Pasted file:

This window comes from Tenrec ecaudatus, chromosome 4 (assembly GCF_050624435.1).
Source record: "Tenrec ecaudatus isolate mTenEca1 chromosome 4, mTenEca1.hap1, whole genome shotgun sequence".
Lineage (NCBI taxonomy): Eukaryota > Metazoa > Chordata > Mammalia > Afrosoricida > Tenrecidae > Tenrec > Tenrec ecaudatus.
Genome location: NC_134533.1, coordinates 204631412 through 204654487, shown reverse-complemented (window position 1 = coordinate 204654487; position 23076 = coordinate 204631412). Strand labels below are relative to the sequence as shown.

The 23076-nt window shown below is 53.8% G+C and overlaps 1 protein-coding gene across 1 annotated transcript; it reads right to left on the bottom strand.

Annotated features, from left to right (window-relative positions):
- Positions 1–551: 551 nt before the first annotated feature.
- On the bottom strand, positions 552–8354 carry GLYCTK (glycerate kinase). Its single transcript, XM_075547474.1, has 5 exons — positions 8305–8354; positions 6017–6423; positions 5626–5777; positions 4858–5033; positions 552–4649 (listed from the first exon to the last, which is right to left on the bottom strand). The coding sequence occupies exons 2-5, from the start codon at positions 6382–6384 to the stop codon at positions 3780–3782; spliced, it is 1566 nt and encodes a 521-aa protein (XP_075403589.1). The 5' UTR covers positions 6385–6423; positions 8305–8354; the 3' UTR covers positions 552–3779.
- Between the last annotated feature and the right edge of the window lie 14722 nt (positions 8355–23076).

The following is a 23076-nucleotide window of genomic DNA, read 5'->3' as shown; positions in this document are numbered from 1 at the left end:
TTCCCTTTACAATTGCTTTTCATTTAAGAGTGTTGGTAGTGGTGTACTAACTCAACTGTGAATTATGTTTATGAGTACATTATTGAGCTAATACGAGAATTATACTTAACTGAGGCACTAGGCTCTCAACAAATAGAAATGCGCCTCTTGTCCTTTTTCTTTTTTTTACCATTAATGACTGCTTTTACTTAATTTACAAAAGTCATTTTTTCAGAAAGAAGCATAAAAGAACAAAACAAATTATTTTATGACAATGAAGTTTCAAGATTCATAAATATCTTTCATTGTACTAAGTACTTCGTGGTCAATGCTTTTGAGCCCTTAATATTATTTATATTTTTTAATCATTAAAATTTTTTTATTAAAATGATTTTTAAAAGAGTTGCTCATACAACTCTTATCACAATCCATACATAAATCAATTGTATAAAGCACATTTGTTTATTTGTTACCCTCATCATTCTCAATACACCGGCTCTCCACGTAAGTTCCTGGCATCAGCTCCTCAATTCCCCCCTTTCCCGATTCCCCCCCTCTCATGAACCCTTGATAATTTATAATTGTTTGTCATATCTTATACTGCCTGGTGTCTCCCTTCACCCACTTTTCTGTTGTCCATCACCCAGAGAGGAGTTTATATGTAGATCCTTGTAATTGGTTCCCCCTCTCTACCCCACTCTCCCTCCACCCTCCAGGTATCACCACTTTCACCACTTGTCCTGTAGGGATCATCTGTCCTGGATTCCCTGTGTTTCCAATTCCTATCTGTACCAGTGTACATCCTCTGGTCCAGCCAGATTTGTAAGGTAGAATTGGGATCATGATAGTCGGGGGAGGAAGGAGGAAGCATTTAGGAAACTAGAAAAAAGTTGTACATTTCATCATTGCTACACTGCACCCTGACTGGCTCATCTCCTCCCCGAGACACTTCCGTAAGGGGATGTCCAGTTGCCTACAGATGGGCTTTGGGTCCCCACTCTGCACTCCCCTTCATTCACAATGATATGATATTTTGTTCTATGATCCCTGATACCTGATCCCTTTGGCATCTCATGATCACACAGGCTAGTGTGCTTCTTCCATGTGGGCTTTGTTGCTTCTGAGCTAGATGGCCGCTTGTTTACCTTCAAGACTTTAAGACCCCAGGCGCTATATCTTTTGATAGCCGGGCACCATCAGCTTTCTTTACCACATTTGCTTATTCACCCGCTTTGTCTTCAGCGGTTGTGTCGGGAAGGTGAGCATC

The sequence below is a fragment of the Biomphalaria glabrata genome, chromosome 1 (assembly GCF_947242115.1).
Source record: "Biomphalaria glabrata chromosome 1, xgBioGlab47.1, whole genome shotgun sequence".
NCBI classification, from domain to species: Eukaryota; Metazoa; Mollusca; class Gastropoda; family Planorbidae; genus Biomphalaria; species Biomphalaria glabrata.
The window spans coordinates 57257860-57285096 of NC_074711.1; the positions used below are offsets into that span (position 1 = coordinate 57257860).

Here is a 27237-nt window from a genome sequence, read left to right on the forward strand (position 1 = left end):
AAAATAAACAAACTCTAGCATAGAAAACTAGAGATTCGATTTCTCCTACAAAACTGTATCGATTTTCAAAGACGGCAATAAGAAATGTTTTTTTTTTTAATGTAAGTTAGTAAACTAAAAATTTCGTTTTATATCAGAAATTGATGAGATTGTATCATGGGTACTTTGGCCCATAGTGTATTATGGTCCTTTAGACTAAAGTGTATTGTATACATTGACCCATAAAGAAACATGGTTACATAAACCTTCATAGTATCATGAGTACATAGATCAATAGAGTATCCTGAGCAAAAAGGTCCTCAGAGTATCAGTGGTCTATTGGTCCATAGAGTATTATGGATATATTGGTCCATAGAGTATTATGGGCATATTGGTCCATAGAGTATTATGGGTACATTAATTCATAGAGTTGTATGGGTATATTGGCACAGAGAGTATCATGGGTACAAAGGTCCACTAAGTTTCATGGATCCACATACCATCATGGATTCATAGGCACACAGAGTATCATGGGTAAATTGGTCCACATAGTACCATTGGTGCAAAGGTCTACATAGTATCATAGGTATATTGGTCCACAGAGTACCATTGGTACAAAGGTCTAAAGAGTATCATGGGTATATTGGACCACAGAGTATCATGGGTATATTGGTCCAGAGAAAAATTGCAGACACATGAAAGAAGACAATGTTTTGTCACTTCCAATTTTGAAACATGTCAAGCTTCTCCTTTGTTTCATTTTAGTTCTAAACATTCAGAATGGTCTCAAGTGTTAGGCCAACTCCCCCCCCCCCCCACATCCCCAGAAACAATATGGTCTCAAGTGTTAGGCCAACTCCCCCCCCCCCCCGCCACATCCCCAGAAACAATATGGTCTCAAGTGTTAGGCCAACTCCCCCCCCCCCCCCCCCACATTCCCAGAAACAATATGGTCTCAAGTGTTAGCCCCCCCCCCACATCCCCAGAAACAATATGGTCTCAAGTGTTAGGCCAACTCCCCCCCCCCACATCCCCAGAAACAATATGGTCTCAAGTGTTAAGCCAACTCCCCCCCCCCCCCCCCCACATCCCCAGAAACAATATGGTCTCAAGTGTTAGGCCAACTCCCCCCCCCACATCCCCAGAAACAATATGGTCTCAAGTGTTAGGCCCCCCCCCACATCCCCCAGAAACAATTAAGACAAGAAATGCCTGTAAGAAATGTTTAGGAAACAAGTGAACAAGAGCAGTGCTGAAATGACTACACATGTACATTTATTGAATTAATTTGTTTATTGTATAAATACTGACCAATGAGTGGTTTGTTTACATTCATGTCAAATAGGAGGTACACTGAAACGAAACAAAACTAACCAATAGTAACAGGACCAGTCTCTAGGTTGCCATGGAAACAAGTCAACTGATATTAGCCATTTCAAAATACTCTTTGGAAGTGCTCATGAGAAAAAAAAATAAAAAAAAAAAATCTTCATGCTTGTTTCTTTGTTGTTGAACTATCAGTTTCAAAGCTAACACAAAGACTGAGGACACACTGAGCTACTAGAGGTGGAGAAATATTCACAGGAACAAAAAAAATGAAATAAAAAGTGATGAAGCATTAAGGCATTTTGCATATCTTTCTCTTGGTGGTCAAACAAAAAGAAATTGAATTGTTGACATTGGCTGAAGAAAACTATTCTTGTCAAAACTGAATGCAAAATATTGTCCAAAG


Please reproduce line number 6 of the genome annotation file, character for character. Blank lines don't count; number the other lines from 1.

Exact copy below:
Annotated features, from left to right (window-relative positions):